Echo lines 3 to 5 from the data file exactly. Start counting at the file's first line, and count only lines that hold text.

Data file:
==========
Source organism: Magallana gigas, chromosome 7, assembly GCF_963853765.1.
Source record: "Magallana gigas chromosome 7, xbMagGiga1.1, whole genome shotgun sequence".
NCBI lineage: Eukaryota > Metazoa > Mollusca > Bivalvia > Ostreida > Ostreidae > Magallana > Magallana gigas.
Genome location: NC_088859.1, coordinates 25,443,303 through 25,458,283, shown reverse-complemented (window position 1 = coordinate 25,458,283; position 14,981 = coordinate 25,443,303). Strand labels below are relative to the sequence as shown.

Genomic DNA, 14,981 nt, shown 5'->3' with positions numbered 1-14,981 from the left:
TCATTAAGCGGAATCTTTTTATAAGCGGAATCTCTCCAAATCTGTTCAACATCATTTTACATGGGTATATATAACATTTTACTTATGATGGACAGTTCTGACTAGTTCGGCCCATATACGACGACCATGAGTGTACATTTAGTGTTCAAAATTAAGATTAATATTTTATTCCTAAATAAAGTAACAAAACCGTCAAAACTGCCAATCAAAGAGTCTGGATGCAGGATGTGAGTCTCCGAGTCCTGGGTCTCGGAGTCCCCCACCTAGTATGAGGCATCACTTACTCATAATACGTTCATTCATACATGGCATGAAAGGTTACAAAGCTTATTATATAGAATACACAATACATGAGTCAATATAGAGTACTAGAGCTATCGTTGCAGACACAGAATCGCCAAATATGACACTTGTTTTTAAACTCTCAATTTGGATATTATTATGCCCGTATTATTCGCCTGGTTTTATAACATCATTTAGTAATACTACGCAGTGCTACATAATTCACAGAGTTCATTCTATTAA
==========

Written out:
NCBI lineage: Eukaryota > Metazoa > Mollusca > Bivalvia > Ostreida > Ostreidae > Magallana > Magallana gigas.
Genome location: NC_088859.1, coordinates 25,443,303 through 25,458,283, shown reverse-complemented (window position 1 = coordinate 25,458,283; position 14,981 = coordinate 25,443,303). Strand labels below are relative to the sequence as shown.

Genomic DNA, 14,981 nt, shown 5'->3' with positions numbered 1-14,981 from the left: